I’ve heard the same myself. That the relationship with church and God isn’t going to be easy, that it will always need work to become something plentiful and consistent dialogue would be needed. Where Young is trying to stay and willing to make things work for himself and his faith, I bounced to a new religion that made me feel the work I put into it was worthwhile. Faith, regardless whether you believe in God, Goddess, both or plurals, is a relationship but some relationships simply don’t work out for various reasons. Does this mean that Young should consider a new faith? Nah, not necessarily. If he’s not pulled to anything else, then nope. If he honestly wants to be Christian and fully believe in the Bible, nope. Some of the best Christians I know don’t act like frothy-mouthed Bible thumpers and don’t start rolling around on the floor for the slightest things but are simply steady, gentle and firm in their practice, truly happy with their religious choice. It’s just a commitment thing overall and if you, the practitioner, is willing to make such a commitment to have the best relationship with the Divine as possible.
There’s various reasons why I left Christianity and have absolutely zero intentions to come back but hey, I, too, tried. I think most who are Black Pagans now have tried to make it work with Christianity but simply couldn’t because it doesn’t work out for everyone. I couldn’t get with the basics of the faith – I don’t agree with everything in the Bible – and the people in the religion didn’t exactly make me want to stay either. When I was studying the Bible like a minister in training thanks to getting into P.O.D. heavy, I learned that there were some parts that I simply did not believe deep down in my core and what parts were modified thanks to politics and history. (“Thou shalt not suffer a Witch/poisoner to live” I’m lookin at you) Since I am a bit of a history buff as well, seeing how the Bible has been wrangled time and time again from a book that is supposed to be about love and peace to pretty much the bottom line of reasoning for some of the greatest travesties this world has seen. Yes, that’s the people taking the Bible and ripping it apart for their own gains and not the Bible itself, I understand that. However, the god of the Bible seems too bipolar to me and even flawed some: “I am a jealous and wrathful God” – jealously and rage is technically supposed to be big on the sin-o-meter so it sometimes baffles me how a “perfect” god could have such issues. If I want to have a relationship with God, I don’t want to fear him nor should I; we should be able to work together. If I don’t want that kinda relationship with a human, I don’t think deities should get a pass. The various gods of Paganism aren’t perfect either but at least you come in knowing that. I just couldn’t buy the idea of Jesus being my Lord and savior and wanting to invest my time, energy and passion into helping build an already fractured relationship with Him and His pops.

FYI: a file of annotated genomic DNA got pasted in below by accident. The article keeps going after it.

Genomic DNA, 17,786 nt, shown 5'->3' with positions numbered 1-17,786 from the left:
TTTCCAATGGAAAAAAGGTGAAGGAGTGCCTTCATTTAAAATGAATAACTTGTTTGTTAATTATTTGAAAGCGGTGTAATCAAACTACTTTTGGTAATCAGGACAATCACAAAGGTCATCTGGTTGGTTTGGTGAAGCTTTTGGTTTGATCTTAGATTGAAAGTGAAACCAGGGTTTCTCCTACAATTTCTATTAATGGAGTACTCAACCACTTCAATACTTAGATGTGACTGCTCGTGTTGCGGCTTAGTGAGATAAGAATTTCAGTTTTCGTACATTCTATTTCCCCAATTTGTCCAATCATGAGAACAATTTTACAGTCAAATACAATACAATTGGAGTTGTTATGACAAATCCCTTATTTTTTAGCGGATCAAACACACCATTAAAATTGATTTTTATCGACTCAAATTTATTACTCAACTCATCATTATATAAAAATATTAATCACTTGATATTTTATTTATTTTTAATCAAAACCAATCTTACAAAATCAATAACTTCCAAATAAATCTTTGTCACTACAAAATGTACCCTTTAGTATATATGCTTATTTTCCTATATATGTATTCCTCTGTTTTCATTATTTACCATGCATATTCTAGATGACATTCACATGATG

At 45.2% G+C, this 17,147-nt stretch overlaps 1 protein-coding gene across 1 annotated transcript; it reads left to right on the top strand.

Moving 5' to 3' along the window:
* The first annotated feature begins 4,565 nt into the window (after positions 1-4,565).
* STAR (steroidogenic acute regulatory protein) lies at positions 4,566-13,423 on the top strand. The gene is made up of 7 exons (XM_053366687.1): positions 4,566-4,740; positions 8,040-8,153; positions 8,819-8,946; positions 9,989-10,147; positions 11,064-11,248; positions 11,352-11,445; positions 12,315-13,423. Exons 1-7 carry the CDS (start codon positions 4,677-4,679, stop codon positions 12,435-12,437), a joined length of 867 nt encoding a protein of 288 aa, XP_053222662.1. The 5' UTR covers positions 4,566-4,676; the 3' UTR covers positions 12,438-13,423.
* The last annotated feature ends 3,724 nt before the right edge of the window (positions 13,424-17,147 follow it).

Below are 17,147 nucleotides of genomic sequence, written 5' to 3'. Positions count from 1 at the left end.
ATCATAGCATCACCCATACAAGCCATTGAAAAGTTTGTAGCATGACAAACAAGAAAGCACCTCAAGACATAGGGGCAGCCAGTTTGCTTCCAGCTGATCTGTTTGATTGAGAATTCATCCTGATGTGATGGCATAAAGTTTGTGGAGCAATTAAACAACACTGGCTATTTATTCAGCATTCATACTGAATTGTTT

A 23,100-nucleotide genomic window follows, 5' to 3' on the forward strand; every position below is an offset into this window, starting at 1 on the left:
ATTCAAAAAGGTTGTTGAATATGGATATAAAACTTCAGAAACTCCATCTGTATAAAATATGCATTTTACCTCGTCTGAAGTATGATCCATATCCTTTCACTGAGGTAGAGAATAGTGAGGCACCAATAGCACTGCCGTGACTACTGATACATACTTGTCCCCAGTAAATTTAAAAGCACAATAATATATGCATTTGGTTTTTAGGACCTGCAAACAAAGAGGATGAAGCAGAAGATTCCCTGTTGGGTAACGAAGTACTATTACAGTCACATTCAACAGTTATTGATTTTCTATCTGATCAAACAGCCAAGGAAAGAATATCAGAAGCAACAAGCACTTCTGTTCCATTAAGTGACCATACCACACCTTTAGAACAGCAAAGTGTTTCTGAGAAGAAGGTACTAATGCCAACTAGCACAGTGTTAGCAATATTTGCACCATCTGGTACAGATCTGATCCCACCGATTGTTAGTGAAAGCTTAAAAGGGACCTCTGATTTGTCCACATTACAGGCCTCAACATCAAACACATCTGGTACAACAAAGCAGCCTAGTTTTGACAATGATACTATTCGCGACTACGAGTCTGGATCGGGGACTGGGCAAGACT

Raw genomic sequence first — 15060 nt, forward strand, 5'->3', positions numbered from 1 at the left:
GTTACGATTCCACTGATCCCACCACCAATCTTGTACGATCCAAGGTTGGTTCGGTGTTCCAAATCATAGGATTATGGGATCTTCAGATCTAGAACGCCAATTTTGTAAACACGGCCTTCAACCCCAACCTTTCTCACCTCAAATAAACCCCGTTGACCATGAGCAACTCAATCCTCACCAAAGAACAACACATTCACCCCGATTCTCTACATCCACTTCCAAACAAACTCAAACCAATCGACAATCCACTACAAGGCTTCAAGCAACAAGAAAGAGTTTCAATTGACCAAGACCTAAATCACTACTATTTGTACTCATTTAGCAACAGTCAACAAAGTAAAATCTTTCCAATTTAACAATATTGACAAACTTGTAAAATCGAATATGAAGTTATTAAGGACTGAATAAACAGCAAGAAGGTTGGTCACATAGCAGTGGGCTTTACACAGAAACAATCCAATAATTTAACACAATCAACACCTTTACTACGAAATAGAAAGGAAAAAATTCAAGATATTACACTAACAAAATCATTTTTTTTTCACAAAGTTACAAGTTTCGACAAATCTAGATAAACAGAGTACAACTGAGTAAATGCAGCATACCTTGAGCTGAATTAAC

Then there’s the fact that Christians can be their own exit sign. With Black Christianity, it can be suffocating and even downright scary, like dealing with the brainwashed sometimes. I’m grateful for my friends such as Amani and Nastassia to remind me not all Christians are one misinterpreted scripture away from picking up a gun or bomb and committing terrorism but when I’m around the average Black Christian, I do tend to be on my toes depending on how much chicanery I care to deal with at that moment. I still imagine meeting Wondaland Arts Society and it turning into something from the Valley of the Voodoo Dolls or Children of the Corn and I’m on decent terms with them, it’s just most of them are strongly Christian and when you’re not, trouble could be afoot. When it is Christianity in general, I just hope I’m not dealing with a nutjob who have incredibly transparent and short-sighted concerns about me not running to Jesus and attempting to convert me like they’re working on commission. Now, this is not to say that Pagans are perfect in every way, I can just deal with the bull better because I genuinely want to be part of the religion. I never felt the same for Christianity, practicing simply felt like a chore.
The one idea that does haunt me, though: If I did come back to Christianity, how much bashing would my stint in Paganism receive? Considering the average Christian, it would be free-for-all potshots probably, telling me that I made the right choice, I’ve turned away from wickedness, I’ll no longer risk burning for all eternity (lol, right), and how I’ve turned to the light…which is full of hypocrisy, crassness, blatant sinning – even Young admits to it when he says “and thinking some, um ‘unChristian’ things about some of [the parishioners]” – and other modifications of the Bible that absolutely drives me up a wall. I don’t think that’s positive, anyone railing on the previous religion they had because it means no one learned a single thing, regardless if the person who is doing the bashing is the person who converted or the Christian hearing this. I may pick on Christians and admit to disagreeing with parts of the Bible but when I do meet with new Pagans who came from Christianity with a salty attitude about it, I try to remind them that they didn’t just leave Mordor – Christianity is not evil in itself, just some of the applications of it.
At the end of the day, religion and faith is what you make of it. It sometimes requires working harder at it or simply moving to another faith.
That’s all the Black Witch for today! I would like to announce a first ever Black Witch Meet and Greet in Baltimore, MD on June 9. We’ll meet up at the Washington Monument in Mt. Vernon and get to interact with one another and visit a metaphysical shop, Grandma Candles Too. So come and meet other Black Pagans!